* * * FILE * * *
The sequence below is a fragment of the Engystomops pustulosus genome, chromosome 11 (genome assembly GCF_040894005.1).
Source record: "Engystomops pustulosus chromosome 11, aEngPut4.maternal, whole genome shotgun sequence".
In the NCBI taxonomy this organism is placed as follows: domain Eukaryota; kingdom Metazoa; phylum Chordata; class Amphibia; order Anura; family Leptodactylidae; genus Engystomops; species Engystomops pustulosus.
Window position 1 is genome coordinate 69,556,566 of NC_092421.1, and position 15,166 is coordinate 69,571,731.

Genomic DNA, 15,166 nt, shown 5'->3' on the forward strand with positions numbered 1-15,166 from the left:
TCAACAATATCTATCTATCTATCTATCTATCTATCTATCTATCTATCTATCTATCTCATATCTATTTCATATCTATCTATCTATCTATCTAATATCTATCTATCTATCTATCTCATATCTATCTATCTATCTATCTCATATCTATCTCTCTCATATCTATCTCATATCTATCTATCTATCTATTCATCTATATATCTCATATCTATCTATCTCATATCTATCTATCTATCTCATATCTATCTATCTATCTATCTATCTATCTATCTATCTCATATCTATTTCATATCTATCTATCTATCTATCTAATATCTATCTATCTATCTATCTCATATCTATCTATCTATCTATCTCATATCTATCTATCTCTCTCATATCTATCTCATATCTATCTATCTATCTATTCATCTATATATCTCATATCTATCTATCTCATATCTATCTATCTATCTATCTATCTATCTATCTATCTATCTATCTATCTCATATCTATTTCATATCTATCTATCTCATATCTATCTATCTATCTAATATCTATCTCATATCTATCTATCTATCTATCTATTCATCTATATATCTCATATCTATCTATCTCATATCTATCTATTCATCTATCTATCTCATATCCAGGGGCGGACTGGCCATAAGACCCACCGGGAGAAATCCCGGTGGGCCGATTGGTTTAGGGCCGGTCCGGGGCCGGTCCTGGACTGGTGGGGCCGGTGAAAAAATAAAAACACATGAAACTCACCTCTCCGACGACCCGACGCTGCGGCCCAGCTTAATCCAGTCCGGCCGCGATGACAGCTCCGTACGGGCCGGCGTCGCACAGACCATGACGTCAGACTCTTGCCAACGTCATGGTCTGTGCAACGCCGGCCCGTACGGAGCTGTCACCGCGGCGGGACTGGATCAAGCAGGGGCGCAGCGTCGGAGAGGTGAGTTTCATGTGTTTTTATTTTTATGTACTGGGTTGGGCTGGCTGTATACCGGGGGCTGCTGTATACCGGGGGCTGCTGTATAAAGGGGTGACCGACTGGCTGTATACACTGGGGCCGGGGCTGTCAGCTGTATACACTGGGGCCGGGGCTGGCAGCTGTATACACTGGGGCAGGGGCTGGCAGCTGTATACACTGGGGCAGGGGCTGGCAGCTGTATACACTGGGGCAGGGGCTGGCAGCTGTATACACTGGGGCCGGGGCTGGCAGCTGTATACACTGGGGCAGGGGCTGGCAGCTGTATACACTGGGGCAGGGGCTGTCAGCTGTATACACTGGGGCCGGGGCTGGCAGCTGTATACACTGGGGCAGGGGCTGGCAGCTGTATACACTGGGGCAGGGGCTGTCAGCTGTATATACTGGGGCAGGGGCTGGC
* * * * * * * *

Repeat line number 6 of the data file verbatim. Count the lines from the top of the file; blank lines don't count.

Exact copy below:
TCAACAATATCTATCTATCTATCTATCTATCTATCTATCTATCTATCTATCTATCTCATATCTATTTCATATCTATCTATCTATCTATCTAATATCTATCTATCTATCTATCTCATATCTATCTATCTATCTATCTCATATCTATCTCTCTCATATCTATCTCATATCTATCTATCTATCTATTCATCTATATATCTCATATCTATCTATCTCATATCTATCTATCTATCTCATATCTATCTATCTATCTATCTATCTATCTATCTATCTCATATCTATTTCATATCTATCTATCTATCTATCTAATATCTATCTATCTATCTATCTCATATCTATCTATCTATCTATCTCATATCTATCTATCTCTCTCATATCTATCTCATATCTATCTATCTATCTATTCATCTATATATCTCATATCTATCTATCTCATATCTATCTATCTATCTATCTATCTATCTATCTATCTATCTATCTATCTCATATCTATTTCATATCTATCTATCTCATATCTATCTATCTATCTAATATCTATCTCATATCTATCTATCTATCTATCTATTCATCTATATATCTCATATCTATCTATCTCATATCTATCTATTCATCTATCTATCTCATATCCAGGGGCGGACTGGCCATAAGACCCACCGGGAGAAATCCCGGTGGGCCGATTGGTTTAGGGCCGGTCCGGGGCCGGTCCTGGACTGGTGGGGCCGGTGAAAAAATAAAAACACATGAAACTCACCTCTCCGACGACCCGACGCTGCGGCCCAGCTTAATCCAGTCCGGCCGCGATGACAGCTCCGTACGGGCCGGCGTCGCACAGACCATGACGTCAGACTCTTGCCAACGTCATGGTCTGTGCAACGCCGGCCCGTACGGAGCTGTCACCGCGGCGGGACTGGATCAAGCAGGGGCGCAGCGTCGGAGAGGTGAGTTTCATGTGTTTTTATTTTTATGTACTGGGTTGGGCTGGCTGTATACCGGGGGCTGCTGTATACCGGGGGCTGCTGTATAAAGGGGTGACCGACTGGCTGTATACACTGGGGCCGGGGCTGTCAGCTGTATACACTGGGGCCGGGGCTGGCAGCTGTATACACTGGGGCAGGGGCTGGCAGCTGTATACACTGGGGCAGGGGCTGGCAGCTGTATACACTGGGGCAGGGGCTGGCAGCTGTATACACTGGGGCCGGGGCTGGCAGCTGTATACACTGGGGCAGGGGCTGGCAGCTGTATACACTGGGGCAGGGGCTGTCAGCTGTATACACTGGGGCCGGGGCTGGCAGCTGTATACACTGGGGCAGGGGCTGGCAGCTGTATACACTGGGGCAGGGGCTGTCAGCTGTATATACTGGGGCAGGGGCTGGC